Baltimore County launches fund to assist COVID-19 response

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The Baltimore County Courthouse. Photo by James G. Howes, via Wikipedia.

Baltimore County on Tuesday launched an emergency response fund to assist its response to the coronavirus pandemic, County Executive Johnny Olszewski Jr. said.

The announcement came after Baltimore County recorded at least 227 confirmed COVID-19 cases, as of 10 a.m. Tuesday. It has been less than three weeks since the county confirmed its first case of the coronavirus.

“That timeline puts into context how quickly the situation has unfolded and reinforces how much more we have yet to do in the days ahead,” Olszewski said during a press conference.

Gregory Branch, director of the Baltimore County Department of Health and Human Services, said the county has not identified any particular hotspots where the virus has been concentrated.

“It’s around the entire county,” he said.

The Baltimore Community Foundation will manage the fund, and Baltimore County leadership will determine how to allocate money from the fund, Olszewki said.

The fund may be used for various efforts, such as purchasing groceries for food-insecure families and seniors, providing personal protective equipment to first responders and public health workers, and supporting other county efforts in response to the coronavirus, county officials said in a statement.

“These are times that challenge us as a people, but they are also times that bring out the best in all of us,” Olszewski said at the press conference.

People can contribute to the fund at bcf.org/EmergencyResponseFund.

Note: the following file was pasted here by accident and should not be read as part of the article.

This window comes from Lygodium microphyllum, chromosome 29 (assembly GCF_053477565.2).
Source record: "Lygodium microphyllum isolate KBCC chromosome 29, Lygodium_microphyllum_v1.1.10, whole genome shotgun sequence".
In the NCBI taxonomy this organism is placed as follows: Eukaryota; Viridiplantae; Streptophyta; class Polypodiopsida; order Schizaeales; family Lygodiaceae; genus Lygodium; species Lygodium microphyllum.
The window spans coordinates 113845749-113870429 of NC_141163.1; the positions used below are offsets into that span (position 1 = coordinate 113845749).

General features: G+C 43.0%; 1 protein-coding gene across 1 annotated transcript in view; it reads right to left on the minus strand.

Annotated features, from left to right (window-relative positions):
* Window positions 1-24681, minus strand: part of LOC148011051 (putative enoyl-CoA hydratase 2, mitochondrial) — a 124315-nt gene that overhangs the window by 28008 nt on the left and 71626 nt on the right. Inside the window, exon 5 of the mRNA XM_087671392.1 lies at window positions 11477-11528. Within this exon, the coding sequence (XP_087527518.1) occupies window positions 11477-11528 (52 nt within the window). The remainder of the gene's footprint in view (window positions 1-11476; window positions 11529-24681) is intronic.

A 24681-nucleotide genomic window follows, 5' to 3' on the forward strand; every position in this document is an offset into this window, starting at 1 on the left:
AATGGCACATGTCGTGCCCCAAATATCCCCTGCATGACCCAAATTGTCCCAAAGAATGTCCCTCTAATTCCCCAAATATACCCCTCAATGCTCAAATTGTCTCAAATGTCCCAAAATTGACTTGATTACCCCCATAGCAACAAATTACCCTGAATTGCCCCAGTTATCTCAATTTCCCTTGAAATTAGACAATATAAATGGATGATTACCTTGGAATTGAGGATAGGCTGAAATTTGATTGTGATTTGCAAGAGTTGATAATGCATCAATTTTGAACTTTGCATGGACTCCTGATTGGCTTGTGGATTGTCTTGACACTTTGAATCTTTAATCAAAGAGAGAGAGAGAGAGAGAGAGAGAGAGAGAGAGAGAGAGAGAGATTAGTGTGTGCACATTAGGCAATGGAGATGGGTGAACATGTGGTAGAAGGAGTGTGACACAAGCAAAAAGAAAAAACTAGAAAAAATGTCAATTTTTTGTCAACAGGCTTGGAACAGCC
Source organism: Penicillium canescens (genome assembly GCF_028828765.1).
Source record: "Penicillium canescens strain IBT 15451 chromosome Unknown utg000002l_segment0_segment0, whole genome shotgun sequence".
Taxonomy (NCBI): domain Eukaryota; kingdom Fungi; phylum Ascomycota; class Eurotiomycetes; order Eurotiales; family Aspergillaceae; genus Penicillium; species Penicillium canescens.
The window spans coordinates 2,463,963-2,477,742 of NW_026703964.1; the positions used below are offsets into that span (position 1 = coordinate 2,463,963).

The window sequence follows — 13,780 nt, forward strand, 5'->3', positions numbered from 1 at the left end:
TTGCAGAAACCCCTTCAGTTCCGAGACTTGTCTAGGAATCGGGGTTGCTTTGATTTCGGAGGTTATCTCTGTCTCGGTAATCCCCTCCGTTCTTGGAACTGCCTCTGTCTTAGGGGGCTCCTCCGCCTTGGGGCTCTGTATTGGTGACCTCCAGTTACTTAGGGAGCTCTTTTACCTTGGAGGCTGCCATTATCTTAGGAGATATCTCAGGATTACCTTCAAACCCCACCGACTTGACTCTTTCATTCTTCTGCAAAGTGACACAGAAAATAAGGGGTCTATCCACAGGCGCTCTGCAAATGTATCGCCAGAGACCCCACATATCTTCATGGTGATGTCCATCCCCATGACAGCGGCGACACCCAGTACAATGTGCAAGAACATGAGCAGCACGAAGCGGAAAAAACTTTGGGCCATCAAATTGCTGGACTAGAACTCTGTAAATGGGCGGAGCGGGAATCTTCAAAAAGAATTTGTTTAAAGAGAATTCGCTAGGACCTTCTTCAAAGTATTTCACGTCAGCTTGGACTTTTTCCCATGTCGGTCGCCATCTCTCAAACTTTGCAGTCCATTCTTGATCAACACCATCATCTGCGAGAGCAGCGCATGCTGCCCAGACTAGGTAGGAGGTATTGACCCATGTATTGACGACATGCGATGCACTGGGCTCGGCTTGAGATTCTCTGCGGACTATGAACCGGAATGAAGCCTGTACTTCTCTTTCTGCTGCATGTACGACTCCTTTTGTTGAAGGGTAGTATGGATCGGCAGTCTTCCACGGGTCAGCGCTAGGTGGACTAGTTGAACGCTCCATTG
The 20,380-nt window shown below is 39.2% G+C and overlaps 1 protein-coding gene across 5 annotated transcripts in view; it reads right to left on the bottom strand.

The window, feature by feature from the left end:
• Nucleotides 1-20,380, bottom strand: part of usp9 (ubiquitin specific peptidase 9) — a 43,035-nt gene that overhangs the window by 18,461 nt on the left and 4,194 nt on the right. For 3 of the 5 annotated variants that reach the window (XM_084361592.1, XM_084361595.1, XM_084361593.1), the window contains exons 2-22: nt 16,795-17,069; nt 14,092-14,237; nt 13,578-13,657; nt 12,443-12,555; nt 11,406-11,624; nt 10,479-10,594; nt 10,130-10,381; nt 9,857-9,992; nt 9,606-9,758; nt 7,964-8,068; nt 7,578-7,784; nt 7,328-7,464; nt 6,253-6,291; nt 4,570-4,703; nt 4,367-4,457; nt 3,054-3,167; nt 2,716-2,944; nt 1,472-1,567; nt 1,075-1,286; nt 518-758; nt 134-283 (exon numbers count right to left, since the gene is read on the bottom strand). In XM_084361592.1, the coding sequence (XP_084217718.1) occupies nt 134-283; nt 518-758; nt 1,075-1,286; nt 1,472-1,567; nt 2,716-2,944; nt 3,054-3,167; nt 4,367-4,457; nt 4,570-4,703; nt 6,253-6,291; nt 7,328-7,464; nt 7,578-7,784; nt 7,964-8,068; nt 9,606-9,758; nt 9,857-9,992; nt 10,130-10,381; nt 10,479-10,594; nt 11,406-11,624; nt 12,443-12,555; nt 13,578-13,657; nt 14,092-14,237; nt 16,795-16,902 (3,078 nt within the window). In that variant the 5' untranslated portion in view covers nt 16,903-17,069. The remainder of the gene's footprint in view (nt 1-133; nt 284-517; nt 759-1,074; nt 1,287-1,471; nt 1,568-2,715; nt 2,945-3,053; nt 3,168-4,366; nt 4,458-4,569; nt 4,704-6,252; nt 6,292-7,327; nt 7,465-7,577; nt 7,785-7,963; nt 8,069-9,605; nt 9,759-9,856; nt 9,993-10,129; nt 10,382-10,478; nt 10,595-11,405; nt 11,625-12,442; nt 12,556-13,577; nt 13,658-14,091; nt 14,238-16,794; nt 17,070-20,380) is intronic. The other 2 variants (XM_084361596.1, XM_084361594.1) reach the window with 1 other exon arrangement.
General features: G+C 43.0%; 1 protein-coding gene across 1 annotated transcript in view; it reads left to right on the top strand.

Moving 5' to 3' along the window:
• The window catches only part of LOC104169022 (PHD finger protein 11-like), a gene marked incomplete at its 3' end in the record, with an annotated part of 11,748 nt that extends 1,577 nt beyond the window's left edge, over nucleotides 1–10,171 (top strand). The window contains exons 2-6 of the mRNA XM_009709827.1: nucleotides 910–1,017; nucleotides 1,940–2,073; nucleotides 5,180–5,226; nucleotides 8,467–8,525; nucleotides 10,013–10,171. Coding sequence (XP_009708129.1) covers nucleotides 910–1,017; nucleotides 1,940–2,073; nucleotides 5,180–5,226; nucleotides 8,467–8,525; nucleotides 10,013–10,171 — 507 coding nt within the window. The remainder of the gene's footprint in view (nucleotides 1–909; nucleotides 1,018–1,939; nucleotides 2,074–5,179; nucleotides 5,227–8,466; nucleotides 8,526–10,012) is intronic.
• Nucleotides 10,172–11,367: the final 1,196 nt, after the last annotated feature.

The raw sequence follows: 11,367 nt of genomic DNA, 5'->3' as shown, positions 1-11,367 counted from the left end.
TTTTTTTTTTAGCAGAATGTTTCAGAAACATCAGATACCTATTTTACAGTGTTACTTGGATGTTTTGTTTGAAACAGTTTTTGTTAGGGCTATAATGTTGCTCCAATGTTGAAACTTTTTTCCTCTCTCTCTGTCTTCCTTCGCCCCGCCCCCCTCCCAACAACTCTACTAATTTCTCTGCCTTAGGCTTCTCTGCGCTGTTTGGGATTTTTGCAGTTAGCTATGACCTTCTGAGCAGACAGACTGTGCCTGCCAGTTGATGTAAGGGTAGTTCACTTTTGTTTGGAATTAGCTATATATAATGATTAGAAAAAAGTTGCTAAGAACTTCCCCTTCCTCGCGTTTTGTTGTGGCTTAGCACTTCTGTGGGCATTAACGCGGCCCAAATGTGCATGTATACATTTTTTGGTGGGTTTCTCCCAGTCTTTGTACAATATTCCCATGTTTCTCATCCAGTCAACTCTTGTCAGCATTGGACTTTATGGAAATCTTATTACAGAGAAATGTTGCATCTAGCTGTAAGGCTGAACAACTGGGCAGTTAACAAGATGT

Olszewski said the county has received 162 complaints related to violations of social distancing since Gov. Larry Hogan issued an executive order prohibiting gatherings of more than 10 people nearly two weeks ago.

However, Olszewski said the county has only had to issue two cease-and-desist orders. Most people have complied voluntarily with warnings from county officials, he said.

A task force of Baltimore County police, fire and health officials have been handling the complaints, Olszewski said.

On Monday, the Baltimore County Police Department announced that a second police officer had tested positive for COVID-19. The news came three days after county officials announced one police officer and one fire department member tested positive for the virus.

Olszewski said the health of first responders is personal for him because his brother is a Baltimore County police officer. He said they are adjusting to this public health crisis as they would adapt in other emergency situations.

He added that the emergency response fund will help ensure that first responders and other workers on the front lines of the coronavirus response efforts have what they need.

Baltimore County will host a virtual town hall meeting about the county’s response to COVID-19 on Thursday, April 2, at 6 p.m.

The county will also finish out its 2020 budget town hall meetings with a virtual budget town hall on Tuesday, April 7, also at 6 p.m.

Marcus Dieterle


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